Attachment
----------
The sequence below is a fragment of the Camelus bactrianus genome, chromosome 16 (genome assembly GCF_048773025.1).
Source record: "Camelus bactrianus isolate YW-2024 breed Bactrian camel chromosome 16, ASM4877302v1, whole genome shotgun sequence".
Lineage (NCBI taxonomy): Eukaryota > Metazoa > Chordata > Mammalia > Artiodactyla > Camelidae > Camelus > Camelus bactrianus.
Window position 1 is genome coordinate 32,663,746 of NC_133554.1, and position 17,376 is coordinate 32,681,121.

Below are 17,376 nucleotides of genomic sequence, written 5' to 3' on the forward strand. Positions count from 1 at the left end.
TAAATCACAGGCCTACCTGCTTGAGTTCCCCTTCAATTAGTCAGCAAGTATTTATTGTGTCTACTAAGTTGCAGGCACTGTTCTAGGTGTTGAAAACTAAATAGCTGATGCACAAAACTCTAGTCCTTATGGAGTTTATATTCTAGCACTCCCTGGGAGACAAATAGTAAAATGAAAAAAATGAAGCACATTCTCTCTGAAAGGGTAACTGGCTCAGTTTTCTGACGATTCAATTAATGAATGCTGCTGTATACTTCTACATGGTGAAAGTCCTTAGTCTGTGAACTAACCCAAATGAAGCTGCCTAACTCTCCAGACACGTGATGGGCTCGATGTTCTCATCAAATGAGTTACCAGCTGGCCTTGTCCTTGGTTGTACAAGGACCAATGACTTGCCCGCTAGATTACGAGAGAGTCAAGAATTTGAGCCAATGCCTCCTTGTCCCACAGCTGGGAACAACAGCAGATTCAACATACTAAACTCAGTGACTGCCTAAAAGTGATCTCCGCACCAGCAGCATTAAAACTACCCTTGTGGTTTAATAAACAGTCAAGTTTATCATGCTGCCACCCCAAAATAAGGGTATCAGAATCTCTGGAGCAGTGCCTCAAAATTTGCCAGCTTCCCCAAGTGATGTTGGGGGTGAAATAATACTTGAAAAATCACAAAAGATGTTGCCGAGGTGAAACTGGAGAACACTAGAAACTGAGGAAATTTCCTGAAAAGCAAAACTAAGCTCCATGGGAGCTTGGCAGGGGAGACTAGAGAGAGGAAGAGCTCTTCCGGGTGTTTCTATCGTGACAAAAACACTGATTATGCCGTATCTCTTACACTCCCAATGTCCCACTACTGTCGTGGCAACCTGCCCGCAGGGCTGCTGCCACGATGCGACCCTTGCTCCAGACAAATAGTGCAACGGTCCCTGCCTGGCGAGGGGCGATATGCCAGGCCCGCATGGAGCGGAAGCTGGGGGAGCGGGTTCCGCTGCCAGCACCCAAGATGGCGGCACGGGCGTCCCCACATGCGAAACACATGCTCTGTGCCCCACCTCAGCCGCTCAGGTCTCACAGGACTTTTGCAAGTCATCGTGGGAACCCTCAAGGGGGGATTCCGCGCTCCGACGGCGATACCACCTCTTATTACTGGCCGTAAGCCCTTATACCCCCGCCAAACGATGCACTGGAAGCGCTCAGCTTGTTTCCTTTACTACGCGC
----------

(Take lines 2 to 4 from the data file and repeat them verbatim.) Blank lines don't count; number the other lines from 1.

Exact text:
Source record: "Camelus bactrianus isolate YW-2024 breed Bactrian camel chromosome 16, ASM4877302v1, whole genome shotgun sequence".
Lineage (NCBI taxonomy): Eukaryota > Metazoa > Chordata > Mammalia > Artiodactyla > Camelidae > Camelus > Camelus bactrianus.
Window position 1 is genome coordinate 32,663,746 of NC_133554.1, and position 17,376 is coordinate 32,681,121.